needed to cut and separating the inner and outer wall
contours. It was very difficult to manipulate these
CAD operations in the interactive way, or complicated
algorithms must be used for automatically solving
these problems. The main cause is that the inner
contour connects with the outer one at slices in the
defect window area (for example, the skull defect). In
addition, geometrical entities are contours
(polylines), which makes difficult for CAD
manipulations. In fact, when we applied the methods
for automatically separating the inner and outer wall
contours, it was not much efficient for modeling the
implant, especially for the case of large defects and
cases in which mirrored imaging techniques could not
(ii) The IGES bonny contours file is large, around 20
- 40 MB for the skull (depending on the slice scanning
thickness). That was why the simplification of the
geometry was normally applied to reduce the large
amount of data. This is another reason, which leads to
difficulty for manipulating the design data (The STL
is also a large file but we can view in 3D), and a
powerful PC is required for the design process.
(iii) In the case we would like to generate bonny
contours in the intended or to avoid the unexpected CT
scanning direction (patient's anatomy is not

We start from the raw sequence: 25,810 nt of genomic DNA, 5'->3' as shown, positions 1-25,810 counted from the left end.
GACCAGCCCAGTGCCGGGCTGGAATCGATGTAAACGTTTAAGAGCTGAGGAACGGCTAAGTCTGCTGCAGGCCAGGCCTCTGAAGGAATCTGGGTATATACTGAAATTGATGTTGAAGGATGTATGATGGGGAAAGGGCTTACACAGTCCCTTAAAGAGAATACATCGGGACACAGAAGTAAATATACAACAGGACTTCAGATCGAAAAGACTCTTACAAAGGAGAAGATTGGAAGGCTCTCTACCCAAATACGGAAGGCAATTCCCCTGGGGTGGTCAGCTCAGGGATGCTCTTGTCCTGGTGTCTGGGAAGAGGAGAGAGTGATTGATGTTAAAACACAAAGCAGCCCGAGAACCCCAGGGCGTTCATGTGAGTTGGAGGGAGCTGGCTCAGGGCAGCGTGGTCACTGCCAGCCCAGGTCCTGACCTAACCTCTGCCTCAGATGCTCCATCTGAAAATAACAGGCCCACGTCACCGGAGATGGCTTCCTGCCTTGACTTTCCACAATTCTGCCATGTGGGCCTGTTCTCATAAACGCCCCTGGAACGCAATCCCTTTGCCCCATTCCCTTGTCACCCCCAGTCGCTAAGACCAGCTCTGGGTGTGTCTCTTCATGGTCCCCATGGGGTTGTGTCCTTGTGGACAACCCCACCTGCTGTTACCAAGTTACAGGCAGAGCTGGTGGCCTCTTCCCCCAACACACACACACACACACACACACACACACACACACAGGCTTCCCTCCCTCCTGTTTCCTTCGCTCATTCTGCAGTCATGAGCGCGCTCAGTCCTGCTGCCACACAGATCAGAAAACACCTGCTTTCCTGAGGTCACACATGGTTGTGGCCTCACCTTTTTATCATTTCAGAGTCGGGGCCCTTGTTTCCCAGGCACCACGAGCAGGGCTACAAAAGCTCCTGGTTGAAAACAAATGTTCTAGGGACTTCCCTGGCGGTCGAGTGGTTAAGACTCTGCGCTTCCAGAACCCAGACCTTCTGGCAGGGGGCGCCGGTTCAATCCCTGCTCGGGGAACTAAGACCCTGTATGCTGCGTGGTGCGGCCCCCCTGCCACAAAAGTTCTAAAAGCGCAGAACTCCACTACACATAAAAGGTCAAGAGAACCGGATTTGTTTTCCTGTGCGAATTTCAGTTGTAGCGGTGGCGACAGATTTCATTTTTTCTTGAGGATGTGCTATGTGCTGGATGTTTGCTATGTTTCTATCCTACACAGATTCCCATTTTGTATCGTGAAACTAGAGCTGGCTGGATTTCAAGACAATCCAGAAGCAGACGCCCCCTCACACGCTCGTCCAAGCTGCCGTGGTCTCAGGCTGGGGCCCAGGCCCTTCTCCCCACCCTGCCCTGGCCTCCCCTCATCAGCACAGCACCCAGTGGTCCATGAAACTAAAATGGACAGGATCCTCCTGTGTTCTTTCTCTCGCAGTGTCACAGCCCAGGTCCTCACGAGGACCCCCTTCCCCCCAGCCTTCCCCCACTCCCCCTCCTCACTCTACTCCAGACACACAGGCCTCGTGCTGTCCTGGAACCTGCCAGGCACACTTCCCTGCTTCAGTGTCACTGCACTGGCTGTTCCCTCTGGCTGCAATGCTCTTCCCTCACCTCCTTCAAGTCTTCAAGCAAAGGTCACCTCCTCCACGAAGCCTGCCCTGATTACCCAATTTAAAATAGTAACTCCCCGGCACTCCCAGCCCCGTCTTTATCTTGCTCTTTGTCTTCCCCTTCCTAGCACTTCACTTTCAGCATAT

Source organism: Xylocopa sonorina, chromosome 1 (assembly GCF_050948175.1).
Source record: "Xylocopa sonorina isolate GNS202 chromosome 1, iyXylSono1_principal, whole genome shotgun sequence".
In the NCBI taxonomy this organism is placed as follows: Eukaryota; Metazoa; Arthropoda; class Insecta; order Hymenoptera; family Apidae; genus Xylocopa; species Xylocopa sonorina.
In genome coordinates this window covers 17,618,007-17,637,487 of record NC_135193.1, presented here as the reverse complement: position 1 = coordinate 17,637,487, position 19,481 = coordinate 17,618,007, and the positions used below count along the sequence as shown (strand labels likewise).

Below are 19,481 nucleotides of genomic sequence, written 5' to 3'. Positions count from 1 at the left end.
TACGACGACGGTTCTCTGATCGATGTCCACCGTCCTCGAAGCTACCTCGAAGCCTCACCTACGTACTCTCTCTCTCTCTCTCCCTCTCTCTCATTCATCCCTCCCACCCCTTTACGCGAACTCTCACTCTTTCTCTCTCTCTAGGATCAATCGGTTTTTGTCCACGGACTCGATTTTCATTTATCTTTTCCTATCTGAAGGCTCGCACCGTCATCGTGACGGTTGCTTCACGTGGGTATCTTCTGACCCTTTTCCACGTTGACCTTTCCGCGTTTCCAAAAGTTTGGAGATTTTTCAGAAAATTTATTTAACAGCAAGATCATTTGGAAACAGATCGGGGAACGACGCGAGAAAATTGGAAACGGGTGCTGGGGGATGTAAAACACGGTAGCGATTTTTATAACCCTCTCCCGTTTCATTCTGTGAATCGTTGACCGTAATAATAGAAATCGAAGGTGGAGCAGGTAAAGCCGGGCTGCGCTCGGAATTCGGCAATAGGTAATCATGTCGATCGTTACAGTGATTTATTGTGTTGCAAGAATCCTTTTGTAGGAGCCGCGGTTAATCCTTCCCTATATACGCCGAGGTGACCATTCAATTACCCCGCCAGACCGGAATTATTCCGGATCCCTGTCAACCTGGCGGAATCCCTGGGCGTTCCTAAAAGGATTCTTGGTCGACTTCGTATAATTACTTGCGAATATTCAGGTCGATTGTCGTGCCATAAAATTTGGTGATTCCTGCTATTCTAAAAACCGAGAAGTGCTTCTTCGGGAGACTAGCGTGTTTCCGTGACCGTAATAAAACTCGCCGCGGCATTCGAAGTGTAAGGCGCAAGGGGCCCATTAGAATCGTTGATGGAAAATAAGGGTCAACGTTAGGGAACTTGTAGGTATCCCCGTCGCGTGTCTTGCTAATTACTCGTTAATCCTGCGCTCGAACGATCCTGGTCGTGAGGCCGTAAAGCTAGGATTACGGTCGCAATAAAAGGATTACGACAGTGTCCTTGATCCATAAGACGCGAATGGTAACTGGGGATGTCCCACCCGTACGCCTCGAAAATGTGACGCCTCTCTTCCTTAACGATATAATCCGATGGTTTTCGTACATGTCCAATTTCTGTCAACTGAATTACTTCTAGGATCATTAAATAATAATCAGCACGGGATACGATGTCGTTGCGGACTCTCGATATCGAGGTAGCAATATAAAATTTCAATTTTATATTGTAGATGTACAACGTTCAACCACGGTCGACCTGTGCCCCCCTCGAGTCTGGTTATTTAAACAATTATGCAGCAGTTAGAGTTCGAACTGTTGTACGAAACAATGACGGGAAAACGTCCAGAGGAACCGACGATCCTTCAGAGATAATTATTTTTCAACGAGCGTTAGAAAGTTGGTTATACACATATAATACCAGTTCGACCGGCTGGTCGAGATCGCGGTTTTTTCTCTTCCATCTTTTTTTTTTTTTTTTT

symmetrical or the patient is not scanned in a neutral
position), we cannot change the slicing direction of
contours because it depends on the scanning direction
of the CT data.
That can be solved by using STL files outputted from
MIMICS as the starting design data, and using NURB
based modeling method for biomodeling.
> Don't assume that the only way to get a 3D model is
> to start with an STL
> file from MIMICS.
> Although I don't suggest that it would be the best
> way to achieve the type of NURBS surface
> file that you are interested in.
The reason for using STL files as the starting design
data is as follows:
(i) It is convenient for preoperative planning as well
as checking the implant design in the same MIP package
used; and therefore the better communication between
the designer and surgeon is established (this is very
important in the field of biomedical engineering,
working with surgeons is not always smooth as
engineers have done). Because handling the solid
entity is easier compared to handling contours. In
addition, the mirroring axis of the anatomical
structures is quite easily determined when
manipulating STL skull models in Rapid Prototyping
packages such as Magics RP.
(ii) By changing the slicing direction, we can
"reconstruct" bonny contours in the direction we want.
That creates more options for the modeling process of
the anatomical structures and implant design. This
cannot be obtained if we use IGES contours as the
starting design data, although it is the best way for
getting more accuracy for 3D reconstruction. In
addition, in the field of biomodeling, the "accuracy"
constraints in some applications can be more flexible
than the ones in the field of engineering, some times
0.5 mm can be acceptable.
Le Chi Hieu